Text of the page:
R: And what determines the amount of the amoeba available to a person living this physical life?

F: Let’s for the purpose of  clarification point out that you and we made a distinction a while ago, that there is level after level after level of seemingly separate things which become a part of a larger thing which becomes a part of a larger thing. You know, that there are chains of monads. So that when we talk of the amoeba, we don’t want people to accidentally slide into thinking of it sort of as a one to one correlation: one amoeba, one person. Or one amoeba, one person and the person’s other lifetimes. By extension, you could say all sentient life is one amoeba, with various subdivisions. We want to keep that in the readers’ minds, because there’s always a temptation to concretize things at the level of an individual, rather than remembering that everything is a two-sided monad. It’s individual at one level, but it looks upward to being part of a larger thing.

There’s not really an easy answer to what you said, because we don’t know any theoretical rules around it. If you have someone– just as an example – on the level of a van der Post or a Shakespeare, their range of sympathy and their range of suffering-driven empathy, shall we say, is so great that it’s kind of meaningless to try to say what made that possible. Do you see? You are all theoretically capable of accessing everything in the universe. It’s only theoretical, but it is there. Do you follow?

R: Well, I’m following, except that I had understood that in setting things in motion, you were making a lot of the decisions in this regard. And I would assume that one thing that’s a major factor would be the extent to which a multitude of things are available to the individual.

F: Well now, [pause] It may be that we misunderstand you, but we think you’re saying that we in creating an individual in space-time make a mixture of a series of attributes and abilities and what-all and put them into one package, so to speak. Is this what you mean?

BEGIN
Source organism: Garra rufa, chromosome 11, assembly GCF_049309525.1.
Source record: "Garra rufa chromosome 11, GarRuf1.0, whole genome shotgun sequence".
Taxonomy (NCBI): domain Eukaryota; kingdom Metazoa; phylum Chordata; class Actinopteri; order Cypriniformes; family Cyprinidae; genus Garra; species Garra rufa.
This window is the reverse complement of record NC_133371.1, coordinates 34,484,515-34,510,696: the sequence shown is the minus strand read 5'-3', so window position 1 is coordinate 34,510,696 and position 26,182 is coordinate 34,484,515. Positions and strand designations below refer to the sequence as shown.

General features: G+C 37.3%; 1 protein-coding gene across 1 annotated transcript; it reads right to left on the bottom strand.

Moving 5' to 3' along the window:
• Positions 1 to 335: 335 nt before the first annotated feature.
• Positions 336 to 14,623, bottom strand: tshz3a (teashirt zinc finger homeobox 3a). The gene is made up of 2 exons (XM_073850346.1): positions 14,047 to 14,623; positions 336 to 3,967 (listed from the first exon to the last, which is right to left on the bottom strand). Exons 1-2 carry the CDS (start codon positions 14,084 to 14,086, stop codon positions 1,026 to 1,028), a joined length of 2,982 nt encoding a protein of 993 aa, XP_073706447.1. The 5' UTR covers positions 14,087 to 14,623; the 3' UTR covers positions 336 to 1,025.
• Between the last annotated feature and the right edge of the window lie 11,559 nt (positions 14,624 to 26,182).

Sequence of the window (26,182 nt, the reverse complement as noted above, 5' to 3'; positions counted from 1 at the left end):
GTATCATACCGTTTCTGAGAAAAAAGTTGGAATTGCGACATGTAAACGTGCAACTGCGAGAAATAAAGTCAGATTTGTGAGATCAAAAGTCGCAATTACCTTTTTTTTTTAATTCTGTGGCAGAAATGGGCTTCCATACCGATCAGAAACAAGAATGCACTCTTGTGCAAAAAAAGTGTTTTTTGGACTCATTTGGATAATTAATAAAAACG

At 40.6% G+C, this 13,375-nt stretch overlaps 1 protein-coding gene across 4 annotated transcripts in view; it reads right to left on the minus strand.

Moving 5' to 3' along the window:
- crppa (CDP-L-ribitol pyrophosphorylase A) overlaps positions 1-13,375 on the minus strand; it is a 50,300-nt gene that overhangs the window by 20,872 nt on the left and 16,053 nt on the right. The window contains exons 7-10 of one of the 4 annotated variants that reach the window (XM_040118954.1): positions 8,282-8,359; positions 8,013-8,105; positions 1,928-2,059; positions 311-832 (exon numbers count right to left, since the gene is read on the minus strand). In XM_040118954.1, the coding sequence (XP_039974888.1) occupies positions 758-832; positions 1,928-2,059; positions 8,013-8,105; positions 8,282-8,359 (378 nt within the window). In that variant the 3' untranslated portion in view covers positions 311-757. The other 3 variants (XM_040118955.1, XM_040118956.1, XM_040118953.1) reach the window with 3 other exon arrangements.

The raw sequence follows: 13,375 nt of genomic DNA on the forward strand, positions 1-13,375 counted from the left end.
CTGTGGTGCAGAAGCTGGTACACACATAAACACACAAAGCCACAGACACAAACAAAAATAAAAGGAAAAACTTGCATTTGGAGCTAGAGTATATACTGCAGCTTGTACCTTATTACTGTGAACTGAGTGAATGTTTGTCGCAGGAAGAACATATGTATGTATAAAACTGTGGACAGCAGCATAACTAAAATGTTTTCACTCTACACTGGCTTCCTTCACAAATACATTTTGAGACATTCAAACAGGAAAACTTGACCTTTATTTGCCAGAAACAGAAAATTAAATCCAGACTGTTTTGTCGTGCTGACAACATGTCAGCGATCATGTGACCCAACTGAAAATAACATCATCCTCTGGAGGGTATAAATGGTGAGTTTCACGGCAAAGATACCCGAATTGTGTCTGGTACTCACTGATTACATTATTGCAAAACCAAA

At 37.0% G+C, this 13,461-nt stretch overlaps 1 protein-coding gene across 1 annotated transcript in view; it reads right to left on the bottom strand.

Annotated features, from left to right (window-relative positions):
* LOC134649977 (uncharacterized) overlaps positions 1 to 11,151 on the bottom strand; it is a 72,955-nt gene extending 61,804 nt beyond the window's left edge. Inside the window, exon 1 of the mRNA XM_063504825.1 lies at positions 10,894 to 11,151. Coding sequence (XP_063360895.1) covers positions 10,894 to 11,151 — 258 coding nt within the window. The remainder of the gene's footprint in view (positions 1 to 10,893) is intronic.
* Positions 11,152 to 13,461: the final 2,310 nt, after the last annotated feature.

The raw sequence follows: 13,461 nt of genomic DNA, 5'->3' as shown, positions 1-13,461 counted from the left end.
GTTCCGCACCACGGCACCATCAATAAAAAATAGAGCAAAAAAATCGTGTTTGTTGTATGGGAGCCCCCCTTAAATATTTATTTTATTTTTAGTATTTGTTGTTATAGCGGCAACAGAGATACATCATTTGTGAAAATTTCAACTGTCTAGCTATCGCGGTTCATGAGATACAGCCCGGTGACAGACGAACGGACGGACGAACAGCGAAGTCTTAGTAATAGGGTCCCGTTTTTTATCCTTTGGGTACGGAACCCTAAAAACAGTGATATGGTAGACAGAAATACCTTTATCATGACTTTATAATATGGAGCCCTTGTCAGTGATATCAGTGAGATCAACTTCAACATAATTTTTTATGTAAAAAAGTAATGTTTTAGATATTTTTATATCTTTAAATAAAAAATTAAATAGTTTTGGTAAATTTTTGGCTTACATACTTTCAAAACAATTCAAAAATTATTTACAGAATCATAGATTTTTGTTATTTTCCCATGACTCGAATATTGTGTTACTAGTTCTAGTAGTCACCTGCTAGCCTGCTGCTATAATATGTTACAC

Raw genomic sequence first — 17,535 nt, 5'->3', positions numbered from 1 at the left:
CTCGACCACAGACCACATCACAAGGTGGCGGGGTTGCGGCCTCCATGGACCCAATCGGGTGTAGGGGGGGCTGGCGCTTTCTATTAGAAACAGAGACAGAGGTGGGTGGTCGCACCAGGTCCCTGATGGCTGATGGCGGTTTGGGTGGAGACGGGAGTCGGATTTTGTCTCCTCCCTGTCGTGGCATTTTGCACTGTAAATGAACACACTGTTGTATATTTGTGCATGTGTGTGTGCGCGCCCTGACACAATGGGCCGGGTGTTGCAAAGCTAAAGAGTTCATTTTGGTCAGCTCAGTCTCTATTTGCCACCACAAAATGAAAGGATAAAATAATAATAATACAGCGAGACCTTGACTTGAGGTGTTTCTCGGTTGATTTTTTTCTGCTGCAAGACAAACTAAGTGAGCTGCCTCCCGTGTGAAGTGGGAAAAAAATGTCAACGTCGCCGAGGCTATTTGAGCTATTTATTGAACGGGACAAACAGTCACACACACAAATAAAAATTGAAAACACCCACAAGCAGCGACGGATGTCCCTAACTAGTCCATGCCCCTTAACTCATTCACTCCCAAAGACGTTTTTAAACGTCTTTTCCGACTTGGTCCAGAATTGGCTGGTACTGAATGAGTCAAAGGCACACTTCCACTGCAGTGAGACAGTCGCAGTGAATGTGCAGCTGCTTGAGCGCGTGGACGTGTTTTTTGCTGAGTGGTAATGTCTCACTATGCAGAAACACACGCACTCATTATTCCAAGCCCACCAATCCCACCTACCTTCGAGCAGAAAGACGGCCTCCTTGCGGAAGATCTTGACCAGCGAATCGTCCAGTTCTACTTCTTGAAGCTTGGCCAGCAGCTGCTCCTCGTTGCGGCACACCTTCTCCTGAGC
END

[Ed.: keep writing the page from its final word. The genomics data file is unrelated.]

R: Yes, and within that framework, lots of choice possibilities —

F: Exactly. That’s where we’re going. If a person is created who naturally has a lot of abilities in a certain line, by their choices to consistently maximize their potential – their exploring potential, their loving potential, their access-to-Upstairs potential – they could, if they consistently move in those directions, unpredictably widely extend their abilities to access. Does that sound circular?

R: Well, except I guess that I felt that you were putting emphasis on the plan for a particular lifetime coming about through decisions made by you and the individual involved.

F: That’s true, but some people’s plan is to be the eyes and ears of the species, so to speak. Some people’s plan is to grow as much as they can, given their own decisions and given the circumstances in a given lifetime. In other words, one person may be entering a life in which they need a life of emotional discipline, and so their externals are severely constricted. Another person might need a life where the physical constrictions are such that it moves them spiritually. And so perhaps they are imprisoned for life unjustly or something. You see what we’re saying. We may plan a life in which we say, “let’s see how far you can go with this.”

R: Mmm. That could be done from a range of abilities.